I have always had an ambiguous attitude to the Oscars. The Academy’s track record over the past almost 90 years has not been good. The judgement has too often favoured the big over the great, the shallow over the profound and the mawkish over the moving. Then, in my more generous moments, I have thought that they, at least, provide a carrot for filmmakers to elevate their work over the lowest common denominator level that seems to be the norm for much of Hollywood’s output.
I don’t even want to get into the question of non-English language cinema except to say that how Almodovar’s Talk to Her (Hable con Ella) failed to be nominated for Best Picture, which it most certainly deserved to win, I fail to understand, especially as Almodovar himself won most deservedly for Best Original Screenplay, and it was a year of relative midgets won by Chicago. But there are just too many voters who can’t be bothered to read the subtitles (even in Spanish, which is the second language of California!!).
This is not to say that I am making my remarks primarily on the basis of my own likes and enthusiasms. But one looks for the winners of the past to be the most admired classics of today. But no, Citizen Kane regarded as inferior to How Green was my Valley, Vertigo wasn’t nominated in any category! No Best Director Oscar for Hitchcock, Welles, Lubitsch, Chaplin… I could go on and on. Nor do less ‘intellectual’ categories fare very well. No best actor for Cary Grant, nor best actress for Marlene Dietrich, or Jean Arthur, whom James Stewart described as “the best actress I ever worked with.”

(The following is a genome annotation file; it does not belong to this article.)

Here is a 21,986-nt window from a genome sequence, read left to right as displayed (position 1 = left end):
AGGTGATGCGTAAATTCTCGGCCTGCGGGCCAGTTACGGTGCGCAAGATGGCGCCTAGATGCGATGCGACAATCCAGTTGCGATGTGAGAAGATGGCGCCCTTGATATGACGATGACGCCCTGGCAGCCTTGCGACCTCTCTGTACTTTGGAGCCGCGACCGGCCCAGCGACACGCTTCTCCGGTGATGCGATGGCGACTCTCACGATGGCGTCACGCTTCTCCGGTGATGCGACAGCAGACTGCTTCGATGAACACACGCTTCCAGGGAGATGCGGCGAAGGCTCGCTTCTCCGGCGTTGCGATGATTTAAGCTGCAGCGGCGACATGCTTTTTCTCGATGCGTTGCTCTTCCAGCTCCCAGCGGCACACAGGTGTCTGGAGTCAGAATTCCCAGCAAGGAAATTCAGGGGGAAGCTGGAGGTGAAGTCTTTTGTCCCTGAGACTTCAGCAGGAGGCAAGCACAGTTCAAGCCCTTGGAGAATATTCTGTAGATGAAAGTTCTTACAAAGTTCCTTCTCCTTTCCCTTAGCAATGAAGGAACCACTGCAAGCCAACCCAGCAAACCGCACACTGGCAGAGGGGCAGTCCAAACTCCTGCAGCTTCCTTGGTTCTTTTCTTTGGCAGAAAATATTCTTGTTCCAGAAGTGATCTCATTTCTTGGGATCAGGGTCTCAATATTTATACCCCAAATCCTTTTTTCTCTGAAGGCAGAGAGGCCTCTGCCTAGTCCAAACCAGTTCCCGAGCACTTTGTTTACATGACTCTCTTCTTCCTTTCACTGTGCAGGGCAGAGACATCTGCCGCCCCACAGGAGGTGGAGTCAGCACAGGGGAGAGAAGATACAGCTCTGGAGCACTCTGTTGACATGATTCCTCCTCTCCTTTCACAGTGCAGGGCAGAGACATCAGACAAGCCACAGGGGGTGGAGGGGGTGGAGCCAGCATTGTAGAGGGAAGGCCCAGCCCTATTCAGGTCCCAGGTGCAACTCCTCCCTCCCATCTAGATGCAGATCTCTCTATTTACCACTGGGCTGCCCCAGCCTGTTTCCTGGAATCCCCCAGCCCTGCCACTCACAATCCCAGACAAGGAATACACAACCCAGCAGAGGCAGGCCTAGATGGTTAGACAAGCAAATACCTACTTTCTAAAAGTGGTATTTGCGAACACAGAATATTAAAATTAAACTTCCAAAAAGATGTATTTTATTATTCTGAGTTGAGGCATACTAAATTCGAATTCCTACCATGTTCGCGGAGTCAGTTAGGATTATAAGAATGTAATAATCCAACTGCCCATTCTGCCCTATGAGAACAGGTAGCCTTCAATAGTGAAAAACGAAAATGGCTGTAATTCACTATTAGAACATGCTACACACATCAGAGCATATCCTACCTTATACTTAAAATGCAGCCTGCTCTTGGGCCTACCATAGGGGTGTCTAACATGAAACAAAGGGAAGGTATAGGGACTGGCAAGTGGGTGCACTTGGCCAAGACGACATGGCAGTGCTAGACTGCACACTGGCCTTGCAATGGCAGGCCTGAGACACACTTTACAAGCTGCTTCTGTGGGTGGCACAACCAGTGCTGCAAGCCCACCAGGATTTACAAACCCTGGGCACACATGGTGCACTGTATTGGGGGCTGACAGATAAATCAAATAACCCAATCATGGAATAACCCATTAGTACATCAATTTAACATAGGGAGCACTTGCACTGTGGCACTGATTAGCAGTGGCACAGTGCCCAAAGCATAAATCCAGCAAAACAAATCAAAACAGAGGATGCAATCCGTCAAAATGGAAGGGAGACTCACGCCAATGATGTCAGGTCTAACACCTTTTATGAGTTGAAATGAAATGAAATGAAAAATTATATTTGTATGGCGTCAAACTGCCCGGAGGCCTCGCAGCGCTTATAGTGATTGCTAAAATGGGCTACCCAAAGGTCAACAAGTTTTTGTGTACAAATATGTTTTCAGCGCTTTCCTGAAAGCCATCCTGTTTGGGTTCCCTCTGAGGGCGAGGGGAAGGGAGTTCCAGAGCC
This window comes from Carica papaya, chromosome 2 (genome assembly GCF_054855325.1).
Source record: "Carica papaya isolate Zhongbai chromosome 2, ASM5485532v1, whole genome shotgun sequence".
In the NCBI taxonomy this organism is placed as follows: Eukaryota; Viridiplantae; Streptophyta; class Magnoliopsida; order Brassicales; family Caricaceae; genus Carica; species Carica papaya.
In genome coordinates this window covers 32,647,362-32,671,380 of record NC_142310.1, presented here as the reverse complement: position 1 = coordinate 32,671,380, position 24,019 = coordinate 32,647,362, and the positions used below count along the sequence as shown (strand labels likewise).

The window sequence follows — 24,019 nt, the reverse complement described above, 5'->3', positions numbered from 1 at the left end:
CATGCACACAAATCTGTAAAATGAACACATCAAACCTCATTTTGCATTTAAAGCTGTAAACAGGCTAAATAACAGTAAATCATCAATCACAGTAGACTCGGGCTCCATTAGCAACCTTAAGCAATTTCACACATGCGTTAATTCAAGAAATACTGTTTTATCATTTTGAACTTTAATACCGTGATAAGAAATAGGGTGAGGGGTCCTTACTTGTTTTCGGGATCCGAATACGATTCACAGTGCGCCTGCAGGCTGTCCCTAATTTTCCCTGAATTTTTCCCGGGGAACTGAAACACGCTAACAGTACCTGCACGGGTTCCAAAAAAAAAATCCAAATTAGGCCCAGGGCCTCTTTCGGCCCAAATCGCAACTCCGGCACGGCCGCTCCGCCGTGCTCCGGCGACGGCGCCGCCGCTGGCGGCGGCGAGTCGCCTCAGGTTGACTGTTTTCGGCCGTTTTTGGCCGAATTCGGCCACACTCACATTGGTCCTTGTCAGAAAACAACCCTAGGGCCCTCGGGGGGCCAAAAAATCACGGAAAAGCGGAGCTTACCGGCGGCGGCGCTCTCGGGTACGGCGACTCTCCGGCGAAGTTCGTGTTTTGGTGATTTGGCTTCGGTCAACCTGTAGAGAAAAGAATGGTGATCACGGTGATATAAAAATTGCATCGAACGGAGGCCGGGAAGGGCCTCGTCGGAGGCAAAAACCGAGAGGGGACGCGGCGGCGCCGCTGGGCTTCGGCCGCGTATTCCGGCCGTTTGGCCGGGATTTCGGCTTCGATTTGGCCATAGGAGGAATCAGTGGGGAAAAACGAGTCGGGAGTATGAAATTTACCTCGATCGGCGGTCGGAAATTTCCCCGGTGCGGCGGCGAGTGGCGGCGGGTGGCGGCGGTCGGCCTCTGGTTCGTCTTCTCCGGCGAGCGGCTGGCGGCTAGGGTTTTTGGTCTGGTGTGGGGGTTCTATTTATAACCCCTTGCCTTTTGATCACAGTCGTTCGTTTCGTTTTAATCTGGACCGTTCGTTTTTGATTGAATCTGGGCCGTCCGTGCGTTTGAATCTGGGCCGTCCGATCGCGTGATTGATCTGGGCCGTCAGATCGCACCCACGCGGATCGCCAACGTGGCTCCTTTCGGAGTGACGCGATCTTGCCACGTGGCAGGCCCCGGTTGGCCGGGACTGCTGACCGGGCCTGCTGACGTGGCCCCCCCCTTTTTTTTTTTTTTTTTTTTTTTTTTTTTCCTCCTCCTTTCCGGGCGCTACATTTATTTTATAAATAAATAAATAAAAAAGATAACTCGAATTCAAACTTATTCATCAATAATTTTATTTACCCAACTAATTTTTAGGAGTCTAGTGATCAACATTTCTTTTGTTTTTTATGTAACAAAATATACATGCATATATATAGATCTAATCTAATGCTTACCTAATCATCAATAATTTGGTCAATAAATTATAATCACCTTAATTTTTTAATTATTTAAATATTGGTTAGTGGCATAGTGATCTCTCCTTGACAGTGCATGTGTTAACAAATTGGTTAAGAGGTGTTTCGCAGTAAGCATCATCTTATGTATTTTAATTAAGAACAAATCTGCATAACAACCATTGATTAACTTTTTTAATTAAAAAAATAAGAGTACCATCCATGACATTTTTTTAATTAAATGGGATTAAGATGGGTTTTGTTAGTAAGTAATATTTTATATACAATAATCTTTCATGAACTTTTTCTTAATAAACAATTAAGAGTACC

Perhaps even worse than this is the way that, over the last decade or so, the marketing departments have gone bananas with carefully crafted ‘Oscar-ready’ productions. Thematic threads abound with Good Things – tolerance of a host of minorities, battling against injustice, and, bizarrely, the British Royal Family! Then there are the equally obligatory Bad Things to be roundly condemned – slavery, war, social prejudices, as if art is disguised sociology, and this decade’s social obsessions will last as long as Shakespeare’s plays.
But hey, there must be some good things in the Oscars, even for a Grumpy Old Film Critic like me. Well, at least once in the last decade and a half, they made an heroic and great choice – Million Dollar Baby. But, as I pass backwards in time, I can’t understand how they chose Birdman over Boyhood, 12 Years a Slave to virtually anything and certainly Her and Nebraska, etc., etc.
And, of course, there are years like 2009 when nothing deserved an Oscar and like 2008 when nearly all those nominated (except, possibly, Michael Clayton), were better than most of the winners in surrounding years. I well recognise that the Best Picture Oscar is not meant to be a foolproof value judgement for the future, but couldn’t they “get it right” once in three years rather than once in ten, as, approximately, at present.
Here is my list of Best Picture Oscar “should have beens” since 2000.
2000 – Requiem for a Dream
2001 – Mulholland Dr
2002 – Hable con Ella
2003 – Goodbye Lenin
2004 – Million Dollar Baby
2005 – The New World*
2006 – Letters from Iwo-Jima
2007 – Atonement
2008 – In Bruges
2009 – Fantastic Mr Fox
2010 – Inception (with reservations)
2011 – The Tree of Life
2012 – To the WONDER
2013 – Her
2014 – Boyhood.
* In fairness, The New World was excluded from consideration as Malick re-edited the film after poor audience response to its US release.
So, what should win this year – I don’t know because, regrettably, I have only seen one nominated film – that is Carol, which, in spite of its Good Thing leanings, is full of classical filmic qualities and makes a fascinating companion piece to Far From Heaven. If it wins, which I doubt, I won’t be rejoicing, but at least I won’t be tearing my hair out.